Back in the days of grants, working was something students only needed to do in order to earn a little extra. Today, with all the living costs and the cost of books and equipment and usually fees to pay as well (depending on where you’re from), it’s much more difficult to get by without a job. Working, however, doesn’t just impact your social life – it can also make it harder for you to learn. Fortunately, there are some other options and, depending on your skills, they could work out very well for you.
You wouldn’t be studying if you didn’t have a good education already and there are lots of ways you can turn that to your advantage. Whether you’re helping a school pupil to understand maths homework, assisting an international student to speak better English or providing music lessons to enthusiastic amateurs, you can get paid quite a bit for tutoring. The key is to be confident, to present yourself well and show empathy. Whether you’re helping a school pupil to understand maths homework, assisting an international student to speak better English, or providing music lessons to enthusiastic amateurs, you can get paid quite a bit for online tutoring.
If you have artistic or crafting skills, you may be able to create and sell work while you study. If you’re at art school, this is often recommended as a means of enhancing your education. Look out for local arts and crafts fairs where you can sell direct to the public, or sell your work through sites like Etsy or Folksy. Try to get commissions, which are generally more lucrative than simply hoping that people will like what you’ve already produced.
If you have a good singing voice or can play a musical instrument, look up the licensing rules for your local area and try a bit of busking. This gives you the chance to make money doing something you enjoy, and it can be even more fun if you do it as part of a group. It has even led to some people being ‘discovered’ and ending up with record deals. The key is not to overreach yourself and to try and give the public something a bit different.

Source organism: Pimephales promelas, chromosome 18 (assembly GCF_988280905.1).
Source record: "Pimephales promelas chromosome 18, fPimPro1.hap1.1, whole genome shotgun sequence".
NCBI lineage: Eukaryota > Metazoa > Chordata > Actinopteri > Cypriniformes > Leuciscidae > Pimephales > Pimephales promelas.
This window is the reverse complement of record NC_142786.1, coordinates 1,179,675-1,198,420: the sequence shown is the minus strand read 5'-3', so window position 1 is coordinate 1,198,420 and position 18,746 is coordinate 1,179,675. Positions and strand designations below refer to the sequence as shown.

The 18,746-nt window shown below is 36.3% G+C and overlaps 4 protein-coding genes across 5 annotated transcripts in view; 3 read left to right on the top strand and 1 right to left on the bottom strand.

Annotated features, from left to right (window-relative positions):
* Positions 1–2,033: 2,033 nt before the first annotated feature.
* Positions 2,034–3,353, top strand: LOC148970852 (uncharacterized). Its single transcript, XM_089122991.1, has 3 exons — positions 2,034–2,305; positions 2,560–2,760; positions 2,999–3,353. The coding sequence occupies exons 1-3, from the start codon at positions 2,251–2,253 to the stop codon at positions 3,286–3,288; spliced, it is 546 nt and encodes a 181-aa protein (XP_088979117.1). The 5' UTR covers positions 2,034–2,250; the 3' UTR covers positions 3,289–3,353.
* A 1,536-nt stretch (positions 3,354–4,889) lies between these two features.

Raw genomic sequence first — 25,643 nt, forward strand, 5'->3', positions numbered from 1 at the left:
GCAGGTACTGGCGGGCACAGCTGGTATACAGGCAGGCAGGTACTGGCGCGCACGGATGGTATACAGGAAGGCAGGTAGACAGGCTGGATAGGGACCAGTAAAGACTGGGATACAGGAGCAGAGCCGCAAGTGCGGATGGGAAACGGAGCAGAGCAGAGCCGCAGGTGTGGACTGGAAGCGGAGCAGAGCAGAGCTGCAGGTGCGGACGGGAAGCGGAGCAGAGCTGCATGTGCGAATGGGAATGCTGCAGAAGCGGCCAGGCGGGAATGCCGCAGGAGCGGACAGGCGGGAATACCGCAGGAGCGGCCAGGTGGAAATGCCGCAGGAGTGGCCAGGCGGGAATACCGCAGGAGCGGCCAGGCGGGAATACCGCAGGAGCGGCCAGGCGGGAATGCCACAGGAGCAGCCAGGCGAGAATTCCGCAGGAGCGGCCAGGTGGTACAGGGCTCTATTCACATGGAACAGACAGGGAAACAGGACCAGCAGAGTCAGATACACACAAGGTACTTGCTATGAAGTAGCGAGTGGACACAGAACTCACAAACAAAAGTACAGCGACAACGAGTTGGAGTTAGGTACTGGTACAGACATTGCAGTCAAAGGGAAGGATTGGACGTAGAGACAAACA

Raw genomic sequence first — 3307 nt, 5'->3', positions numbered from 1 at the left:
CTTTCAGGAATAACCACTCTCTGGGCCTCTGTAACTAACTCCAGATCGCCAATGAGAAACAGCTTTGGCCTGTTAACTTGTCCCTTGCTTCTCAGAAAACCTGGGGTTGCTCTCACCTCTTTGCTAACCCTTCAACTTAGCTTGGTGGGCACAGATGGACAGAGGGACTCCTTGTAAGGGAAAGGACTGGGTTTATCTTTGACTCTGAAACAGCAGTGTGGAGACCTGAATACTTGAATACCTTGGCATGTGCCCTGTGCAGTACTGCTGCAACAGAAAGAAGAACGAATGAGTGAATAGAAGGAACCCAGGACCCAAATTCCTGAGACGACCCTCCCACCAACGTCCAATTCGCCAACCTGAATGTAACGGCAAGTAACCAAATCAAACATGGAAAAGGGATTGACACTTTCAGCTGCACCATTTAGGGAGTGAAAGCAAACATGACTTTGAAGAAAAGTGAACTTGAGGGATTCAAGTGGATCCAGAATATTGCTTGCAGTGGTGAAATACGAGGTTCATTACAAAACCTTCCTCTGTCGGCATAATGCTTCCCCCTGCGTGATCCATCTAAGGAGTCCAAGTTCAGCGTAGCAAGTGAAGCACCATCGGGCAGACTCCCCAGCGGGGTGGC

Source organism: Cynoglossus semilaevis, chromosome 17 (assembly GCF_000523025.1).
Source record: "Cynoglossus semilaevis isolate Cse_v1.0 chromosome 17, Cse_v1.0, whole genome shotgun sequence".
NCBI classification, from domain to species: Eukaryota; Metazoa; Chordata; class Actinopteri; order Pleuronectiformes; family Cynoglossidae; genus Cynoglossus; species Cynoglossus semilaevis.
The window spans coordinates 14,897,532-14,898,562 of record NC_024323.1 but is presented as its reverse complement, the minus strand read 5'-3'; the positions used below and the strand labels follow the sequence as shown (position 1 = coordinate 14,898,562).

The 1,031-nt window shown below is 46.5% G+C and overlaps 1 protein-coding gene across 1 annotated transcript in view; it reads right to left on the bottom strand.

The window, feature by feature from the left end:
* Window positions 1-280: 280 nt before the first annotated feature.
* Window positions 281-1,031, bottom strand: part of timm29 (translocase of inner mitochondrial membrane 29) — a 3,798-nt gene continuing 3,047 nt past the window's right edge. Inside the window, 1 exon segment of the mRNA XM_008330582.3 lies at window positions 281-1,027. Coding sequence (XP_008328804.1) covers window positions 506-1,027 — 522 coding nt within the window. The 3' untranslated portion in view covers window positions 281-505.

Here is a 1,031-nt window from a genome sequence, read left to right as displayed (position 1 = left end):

The great thing about student loans is that they have a low rate of interest attached and, after setting aside the minimum you need to live, you can potentially do quite well out of investing the rest. Most stocks and shares won’t pay off well until after you graduate, when it’s less important, but more volatile assets like cryptocurrencies can sometimes generate quick rewards. If you are a little unsure what cryptocurrency is, then why not learn about it, read What is crypto – Swyftx, for example? You can also check out top10bitcoinrobots site to find the best robots to make trades for you, just be careful because whilst cryptocurrencies can generate quick returns, they are also volatile meaning your money is at risk.
If you have good programming skills, there is always work to be done as a coder. A good place to start is by writing some open source software so that you can show what you’re capable of. You can then pick up pieces of work on a freelance basis whenever it fits in with your schedule, or you can go it alone and try designing apps. Students keen to try out new things make a great initial sales group for launching an app.
Babysitting and pet sitting
Even when you’ve moved away from your parents’ home, there’s no reason why you can’t do babysitting, and it’s highly compatible with studying. People also need reliable individuals to look after their pets when they’re away, or simply to walk their dogs because age, disability or a busy lifestyle makes it difficult for them to do so themselves. Once you’ve collected a few good references, you’ll be surprised by how much money you can make in this way.
Renting out rooms
If you own the place where you stay, then you can consider renting out spare space or even renting your own room to holidaymakers when you’re away as a means of making a bit of extra cash. Some people do this with rented properties, but you’ll need to be careful about that as sub-letting is often prohibited by landlords. Some students based in Edinburgh make enough money by renting their rooms out during the city’s annual festival to cover rent for the rest of the year.
If you’ve got a keen eye for good quality furniture that’s been thrown away, you could potentially make quite a bit of money by upcycling – repairing and sometimes repurposing abandoned items which you can then use yourself or put up for sale. There are always new students who need cheap furniture so even just advertising around your campus can work, and you may also be invited to do repair jobs for a few extra quid.
Making money doesn’t need to take up all your time. If you’re creative and resourceful, you can live comfortably and still have the time you need to get the most out of your education.